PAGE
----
An original “Sopranos” poster is one of countless music and film relics adorning Van Zandt’s studio in Greenwich Village. When the “Sopranos” journey ended after eight years, Van Zandt being Van Zandt, embarked on new projects: he started his memoir. And he co-wrote and starred in “,” a mob show based in Norway that would become the first original series in the history of a streaming service called….Netflix.
But wait there’s more. Concerned about the decline in rock venues and album sales, he launched a weekly radio program, Little Steven’s Underground Garage.
Jon Wertheim: You wouldn’t mind if you guys were supplanted a little bit by a new wave of E Street Bands?
Steven Van Zandt: I would love it. I mean, that’s what my entire radio show is about.
He also somehow found the bandwidth to launch TeachRock, a free K through 12 curriculum that uses rock ‘n’ roll to sneak in teaching all the other stuff.
Steven Van Zandt: We say tell us what you’re listening to. “Well, I’m listening to Beyonce.” Oh, well, you know where Beyonce comes from? She comes from a woman named Aretha Franklin. And Aretha Franklin, she comes from a place called Detroit, you know? We talk about Detroit. And we talk about– she comes from the gospel church. We talk about that. She was involved in civil rights. Then we talk about that, you know? And they’re listening and they’re paying attention. Why? Because we’re on their turf.
Jon Wertheim: And yet, we always hear about how art and music programs are getting cut in public schools.
Steven Van Zandt: Yes.
Jon Wertheim: Why’s that?
Steven Van Zandt: Because, people don’t understand we’re the only country in the world that thinks art is a luxury. Everybody else in the world understands that art is an essential part of the quality of life.
The current culture of the arts, the shifting state of play in music, makes him all the more grateful that a couple of Jersey nonconformists timed it right, caught some breaks, and became rock ‘n’ roll titans.
Jon Wertheim: How do you even begin to start describing Steven Van Zandt?
Bruce Springsteen: I don’t know if I can do that– except all I can say is I met him when he was 16. Steve is the consigliere of the E Street Band. If I have questions pertaining a direction for the band, or issues with the band, or something like the set list, I’m not sure what we’re gonna play that night, or what we should start with, or if he has second doubts about something, he always comes to me. So ,he’s been essential to me since, I don’t know, since he walked into the studio during the Born to Run sessions, and fixed the horns, and my guitar parts. And we’ve been doin’ it together for a long time. And that’s a wonderful thing. I mean, how many people have their best friend at their side 50 some years later.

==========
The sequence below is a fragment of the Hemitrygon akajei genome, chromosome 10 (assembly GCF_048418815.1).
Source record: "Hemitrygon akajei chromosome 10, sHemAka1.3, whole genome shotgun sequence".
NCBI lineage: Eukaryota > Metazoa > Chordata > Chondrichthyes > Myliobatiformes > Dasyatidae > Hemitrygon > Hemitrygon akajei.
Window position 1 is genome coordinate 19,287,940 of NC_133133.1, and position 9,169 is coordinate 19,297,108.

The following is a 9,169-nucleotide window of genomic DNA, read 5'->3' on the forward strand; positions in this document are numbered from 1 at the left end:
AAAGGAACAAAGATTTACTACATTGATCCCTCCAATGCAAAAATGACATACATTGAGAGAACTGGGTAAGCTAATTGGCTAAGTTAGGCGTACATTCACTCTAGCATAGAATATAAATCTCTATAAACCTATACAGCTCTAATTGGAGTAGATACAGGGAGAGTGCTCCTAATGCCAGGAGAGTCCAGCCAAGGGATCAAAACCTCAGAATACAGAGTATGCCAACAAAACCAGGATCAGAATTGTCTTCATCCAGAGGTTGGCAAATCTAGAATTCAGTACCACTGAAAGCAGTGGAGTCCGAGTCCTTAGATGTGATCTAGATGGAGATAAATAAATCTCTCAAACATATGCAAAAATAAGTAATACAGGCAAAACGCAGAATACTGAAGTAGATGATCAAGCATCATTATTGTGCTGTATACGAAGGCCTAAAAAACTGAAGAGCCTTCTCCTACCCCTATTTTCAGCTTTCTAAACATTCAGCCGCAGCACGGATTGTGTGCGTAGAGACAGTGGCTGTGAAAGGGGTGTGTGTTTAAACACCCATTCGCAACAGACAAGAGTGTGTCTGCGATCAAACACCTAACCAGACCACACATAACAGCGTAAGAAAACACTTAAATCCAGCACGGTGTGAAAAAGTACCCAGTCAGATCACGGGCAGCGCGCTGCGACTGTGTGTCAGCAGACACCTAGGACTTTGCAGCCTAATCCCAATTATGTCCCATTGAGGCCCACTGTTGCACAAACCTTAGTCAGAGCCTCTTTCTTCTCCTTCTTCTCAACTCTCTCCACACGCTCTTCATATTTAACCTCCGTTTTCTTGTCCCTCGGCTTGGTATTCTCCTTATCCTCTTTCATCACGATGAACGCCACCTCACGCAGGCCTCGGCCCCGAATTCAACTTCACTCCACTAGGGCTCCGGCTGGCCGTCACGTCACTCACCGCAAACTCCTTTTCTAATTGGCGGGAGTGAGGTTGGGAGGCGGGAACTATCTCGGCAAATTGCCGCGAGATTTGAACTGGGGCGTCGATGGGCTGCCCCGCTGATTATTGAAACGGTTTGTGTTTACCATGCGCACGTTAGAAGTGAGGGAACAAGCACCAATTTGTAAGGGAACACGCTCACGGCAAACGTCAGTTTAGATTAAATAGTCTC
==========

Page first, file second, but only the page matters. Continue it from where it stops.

Bruce Springsteen: There you are, kid.
Steven Van Zandt: What are you guys talkin’ about? What are you talkin’ about?
Bruce Springsteen: We like the same music. We like the same clothes.
Jon Wertheim: You guys meet as teenagers, you’re these Jersey outcasts. And here we are more than 50 years later and you’re goin’ out to play Circus Maximus in Rome.
Steven Van Zandt: That’s somethin’.
Bruce Springsteen: You can’t put it together. It’s just one of those things that happens.
Jon Wertheim: How do you make sense of that, seriously?
Steven Van Zandt: Well, in a way, it makes sense, because I think as we mentioned, we couldn’t do anything else. So we were gonna… we were destined to do this.
Bruce Springsteen: And we did nothing else. So that has a lot to do with it too. All we did was music, music, music, music, play, play, play, play.
That, we and the rest of the crowd experienced for ourselves.
Still rocking out in his 70s, trying to save radio, trying to save rock, writing screenplays. If Steven Van Zandt is accused of being an artistic dreamer, without apology, he’ll plead guilty.
Jon Wertheim: This gonna sound harsh. Is this the sonic version of Don Quixote?
Steven Van Zandt: Yeah, that’s pretty much my life story. But occasionally you knock down a windmill or two. (laughter).
Produced by Michael Karzis. Associate producer, Kara Vaccaro. Broadcast associate, Elizabeth Germino. Edited by Daniel J. Glucksman.